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Alonso pole puts title within reach 24 Sep 2005

Fernando Alonso (ESP) Renault R25.
Formula One World Championship, Rd17, Brazilian Grand Prix, Qualifying Day, Interlagos, Brazil, 24 September 2005 Jenson Button (GBR) BAR Honda 007.
Formula One World Championship, Rd17, Brazilian Grand Prix, Qualifying Day, Interlagos, Brazil, 24 September 2005 Jacques Villeneuve (CDN) Sauber Petronas C24.
Formula One World Championship, Rd17, Brazilian Grand Prix, Qualifying Day, Interlagos, Brazil, 24 September 2005 Fernando Alonso (ESP) Renault celebrates his pole position.
Formula One World Championship, Rd17, Brazilian Grand Prix, Qualifying Day, Interlagos, Brazil, 24 September 2005 Ralf Schumacher (GER) Toyota TF105.
Formula One World Championship, Rd17, Brazilian Grand Prix, Qualifying Day, Interlagos, Brazil, 24 September 2005

Spaniard in stunning form as key rival falters

McLaren were expected by many to take pole position for the Brazilian Grand Prix, but the man who will start at the front tomorrow is championship leader Fernando Alonso.

The Spaniard came here needing only six points for a third place finish to cement his title, but is determined to win from the front if he can. It showed.

Juan Pablo Montoya started the session as seventh man on track and quickly worked down to 1m 12.145s to supplant early pacesetter Giancarlo Fisichella, who had been the first to run after retiring from the Belgian Grand Prix after only 10 laps. The Italian managed 1m 12.558s but thereafter Montoya was in charge until Alonso went out as the penultimate runner. He pushed his Renault round in 1m 11.988s, and Kimi Raikkonen’s response was eagerly awaited. Going into the Senna S, the first corner, the Finn pushed too hard and immediately lost the better part of half a second as his McLaren understeered wide. The lap ruined, he had to settle for fifth place on the grid with 1m 12.781s.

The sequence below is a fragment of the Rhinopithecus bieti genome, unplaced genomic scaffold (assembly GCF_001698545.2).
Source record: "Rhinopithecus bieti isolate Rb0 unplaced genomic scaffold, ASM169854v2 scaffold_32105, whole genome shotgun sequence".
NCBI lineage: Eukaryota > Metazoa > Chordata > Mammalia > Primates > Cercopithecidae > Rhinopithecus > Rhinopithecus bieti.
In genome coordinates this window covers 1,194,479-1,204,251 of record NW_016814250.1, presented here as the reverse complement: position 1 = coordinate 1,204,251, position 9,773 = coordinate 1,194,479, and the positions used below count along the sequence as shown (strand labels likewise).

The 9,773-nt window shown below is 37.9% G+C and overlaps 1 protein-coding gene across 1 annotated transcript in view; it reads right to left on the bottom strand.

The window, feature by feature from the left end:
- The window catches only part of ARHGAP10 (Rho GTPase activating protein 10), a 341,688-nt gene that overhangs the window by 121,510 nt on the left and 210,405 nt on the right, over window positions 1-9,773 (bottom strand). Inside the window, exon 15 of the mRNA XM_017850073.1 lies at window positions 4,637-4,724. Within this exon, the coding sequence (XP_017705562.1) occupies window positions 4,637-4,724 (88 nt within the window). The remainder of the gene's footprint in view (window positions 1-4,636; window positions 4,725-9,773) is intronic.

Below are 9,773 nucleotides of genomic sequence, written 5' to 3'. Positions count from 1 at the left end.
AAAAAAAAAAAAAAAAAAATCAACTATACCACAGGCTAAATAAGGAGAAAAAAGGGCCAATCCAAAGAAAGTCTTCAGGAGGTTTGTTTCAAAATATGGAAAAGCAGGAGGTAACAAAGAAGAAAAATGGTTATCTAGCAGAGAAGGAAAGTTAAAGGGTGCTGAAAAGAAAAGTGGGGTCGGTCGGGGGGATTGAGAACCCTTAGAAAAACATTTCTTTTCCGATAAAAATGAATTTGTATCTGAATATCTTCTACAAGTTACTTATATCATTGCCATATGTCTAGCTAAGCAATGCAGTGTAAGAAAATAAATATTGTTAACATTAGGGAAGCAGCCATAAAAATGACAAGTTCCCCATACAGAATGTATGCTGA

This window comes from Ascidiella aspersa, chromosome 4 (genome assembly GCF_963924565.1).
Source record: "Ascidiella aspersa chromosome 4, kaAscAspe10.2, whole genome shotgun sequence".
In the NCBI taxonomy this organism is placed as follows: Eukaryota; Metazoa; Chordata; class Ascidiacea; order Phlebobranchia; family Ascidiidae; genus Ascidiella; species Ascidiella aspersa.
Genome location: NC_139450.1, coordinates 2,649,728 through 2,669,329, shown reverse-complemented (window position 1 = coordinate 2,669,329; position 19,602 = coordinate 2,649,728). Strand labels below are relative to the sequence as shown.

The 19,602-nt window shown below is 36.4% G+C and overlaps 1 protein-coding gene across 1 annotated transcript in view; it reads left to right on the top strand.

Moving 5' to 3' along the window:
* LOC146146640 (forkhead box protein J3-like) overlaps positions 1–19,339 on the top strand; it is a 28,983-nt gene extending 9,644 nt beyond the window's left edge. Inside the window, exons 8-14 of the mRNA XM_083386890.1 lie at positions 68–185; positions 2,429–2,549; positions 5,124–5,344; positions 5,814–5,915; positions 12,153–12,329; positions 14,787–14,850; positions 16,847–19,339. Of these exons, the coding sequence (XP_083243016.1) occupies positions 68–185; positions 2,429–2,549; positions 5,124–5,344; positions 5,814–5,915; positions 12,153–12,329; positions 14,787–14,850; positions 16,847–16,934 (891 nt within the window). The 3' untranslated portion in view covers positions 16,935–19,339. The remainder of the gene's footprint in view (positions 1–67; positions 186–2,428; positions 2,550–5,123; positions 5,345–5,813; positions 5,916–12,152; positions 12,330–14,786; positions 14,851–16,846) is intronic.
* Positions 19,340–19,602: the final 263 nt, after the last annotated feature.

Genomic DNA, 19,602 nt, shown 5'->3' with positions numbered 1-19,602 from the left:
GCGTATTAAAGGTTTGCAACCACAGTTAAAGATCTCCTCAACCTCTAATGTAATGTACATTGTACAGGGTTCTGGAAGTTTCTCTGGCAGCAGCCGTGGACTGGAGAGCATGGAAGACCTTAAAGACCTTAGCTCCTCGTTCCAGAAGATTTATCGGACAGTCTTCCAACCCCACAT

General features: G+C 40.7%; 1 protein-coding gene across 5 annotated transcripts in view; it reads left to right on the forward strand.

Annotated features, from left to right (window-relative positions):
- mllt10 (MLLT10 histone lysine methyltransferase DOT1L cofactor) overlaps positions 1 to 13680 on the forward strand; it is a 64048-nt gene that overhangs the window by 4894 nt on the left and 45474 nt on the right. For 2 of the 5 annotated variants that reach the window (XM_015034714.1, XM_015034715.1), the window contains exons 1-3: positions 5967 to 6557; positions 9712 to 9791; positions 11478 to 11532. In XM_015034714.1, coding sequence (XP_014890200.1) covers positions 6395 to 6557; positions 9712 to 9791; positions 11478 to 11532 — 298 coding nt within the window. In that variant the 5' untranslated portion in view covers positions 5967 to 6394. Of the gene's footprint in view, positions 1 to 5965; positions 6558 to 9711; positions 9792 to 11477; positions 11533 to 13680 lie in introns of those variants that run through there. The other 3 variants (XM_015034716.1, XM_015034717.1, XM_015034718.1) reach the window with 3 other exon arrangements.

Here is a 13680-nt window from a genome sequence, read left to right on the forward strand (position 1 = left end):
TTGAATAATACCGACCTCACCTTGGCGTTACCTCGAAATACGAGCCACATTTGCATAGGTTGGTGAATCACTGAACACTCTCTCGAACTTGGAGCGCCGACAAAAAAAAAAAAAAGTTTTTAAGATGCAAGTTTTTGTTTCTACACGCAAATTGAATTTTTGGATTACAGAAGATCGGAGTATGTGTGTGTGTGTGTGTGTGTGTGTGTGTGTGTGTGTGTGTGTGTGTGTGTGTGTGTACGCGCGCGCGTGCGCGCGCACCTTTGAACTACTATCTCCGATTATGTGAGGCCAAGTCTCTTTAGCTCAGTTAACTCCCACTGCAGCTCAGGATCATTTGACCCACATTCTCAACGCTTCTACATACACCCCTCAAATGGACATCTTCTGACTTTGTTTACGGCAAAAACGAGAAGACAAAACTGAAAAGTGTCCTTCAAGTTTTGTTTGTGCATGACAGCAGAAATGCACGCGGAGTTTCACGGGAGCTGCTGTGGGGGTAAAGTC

It was a dramatic development that sets up a fantastic potential title climax tomorrow.

Fisichella’s time remained good enough for third, and Jenson Button will start fourth after a clean lap of 1m 12.696s in his BAR.

Alongside Raikkonen, Christian Klien is clearly on an early refuelling strategy after talking his Red Bull round in 1m 12.889s for sixth place. Michael Schumacher was seventh for Ferrari in 1m 12.976s, and then Jarno Trulli was eighth on 1m 13.041s for Toyota. However, he drops 10 grid places after his TF105 required a rare engine change this morning.

Felipe Massa was ninth on 1m 13.151s, complaining of understeer that sapped a couple of tenths from his lap time in the Sauber C24, then came Rubens Barrichello in the second Ferrari on 1m 13.183s. Ralf Schumacher was 11th on 1m 13.285s, while Jacques Villeneuve was very happy with 1m 13.372s as he is one of several drivers thought to be on a single-stop strategy in the second Sauber.

Tiago Monteiro surprised a few people with 1m 13.387s in a light Jordan EJ15B, while Mark Webber is another likely single stopper, together with Williams partner Antonio Pizzonia. They lapped in 1m 13.538s and 1m 13.581s respectively.

David Coulthard is obviously on a different strategy to Red Bull team mate Klien, as evidenced by his lap of 1m 13.844s which left him 16th.

At the back, Narain Karthikeyan lapped his Jordan in 1m 14.520s and can be assumed to stopping later than Monteiro, while Christijan Albers had a twitchy run to 1m 14.763s in his Minardi. Team mate Robert Doornbos spun his equally oversteery PS05 in Turn 12 and will start at the back with Takuma Sato. The Japanese driver did just an installation lap in his BAR; he in any case had the 10 grid place penalty levied by the stewards in Belgium, but to add to that had an engine change too.

Taking into account Trulli’s penalty, the grid will read: Alonso and Montoya; Fisichella and Button; Raikkonen and Klien; Schumacher Snr and Massa; Barrichello and Schumacher Jnr; Villeneuve and Monteiro; Webber and Pizzonia; Coulthard and Karthikeyan; Albers and Trulli; Sato and Doornbos.

A great race is in prospect.